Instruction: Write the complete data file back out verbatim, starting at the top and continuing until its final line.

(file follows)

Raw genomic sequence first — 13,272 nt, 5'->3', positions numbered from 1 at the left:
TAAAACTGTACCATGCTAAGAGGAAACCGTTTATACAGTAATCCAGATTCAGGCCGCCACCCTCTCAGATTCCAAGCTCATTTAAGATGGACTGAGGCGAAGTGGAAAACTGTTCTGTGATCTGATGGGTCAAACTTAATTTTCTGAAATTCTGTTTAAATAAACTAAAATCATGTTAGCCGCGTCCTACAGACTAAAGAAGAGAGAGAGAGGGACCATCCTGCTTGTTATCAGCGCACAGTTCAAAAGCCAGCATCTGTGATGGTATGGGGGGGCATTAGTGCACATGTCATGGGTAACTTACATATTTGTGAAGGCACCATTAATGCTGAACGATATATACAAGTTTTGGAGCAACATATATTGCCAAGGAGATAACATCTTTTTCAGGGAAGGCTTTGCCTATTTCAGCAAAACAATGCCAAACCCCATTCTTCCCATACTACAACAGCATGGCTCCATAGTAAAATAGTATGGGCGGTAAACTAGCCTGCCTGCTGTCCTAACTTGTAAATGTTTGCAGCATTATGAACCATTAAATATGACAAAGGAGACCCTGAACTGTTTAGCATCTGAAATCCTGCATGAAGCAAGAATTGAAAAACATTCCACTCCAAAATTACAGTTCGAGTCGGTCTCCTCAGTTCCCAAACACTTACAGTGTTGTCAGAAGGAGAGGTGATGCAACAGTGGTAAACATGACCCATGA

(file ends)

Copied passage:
Raw genomic sequence first — 13,272 nt, 5'->3', positions numbered from 1 at the left:
TAAAACTGTACCATGCTAAGAGGAAACCGTTTATACAGTAATCCAGATTCAGGCCGCCACCCTCTCAGATTCCAAGCTCATTTAAGATGGACTGAGGCGAAGTGGAAAACTGTTCTGTGATCTGATGGGTCAAACTTAATTTTCTGAAATTCTGTTTAAATAAACTAAAATCATGTTAGCCGCGTCCTACAGACTAAAGAAGAGAGAGAGAGGGACCATCCTGCTTGTTATCAGCGCACAGTTCAAAAGCCAGCATCTGTGATGGTATGGGGGGGCATTAGTGCACATGTCATGGGTAACTTACATATTTGTGAAGGCACCATTAATGCTGAACGATATATACAAGTTTTGGAGCAACATATATTGCCAAGGAGATAACATCTTTTTCAGGGAAGGCTTTGCCTATTTCAGCAAAACAATGCCAAACCCCATTCTTCCCATACTACAACAGCATGGCTCCATAGTAAAATAGTATGGGCGGTAAACTAGCCTGCCTGCTGTCCTAACTTGTAAATGTTTGCAGCATTATGAACCATTAAATATGACAAAGGAGACCCTGAACTGTTTAGCATCTGAAATCCTGCATGAAGCAAGAATTGAAAAACATTCCACTCCAAAATTACAGTTCGAGTCGGTCTCCTCAGTTCCCAAACACTTACAGTGTTGTCAGAAGGAGAGGTGATGCAACAGTGGTAAACATGACCCATGA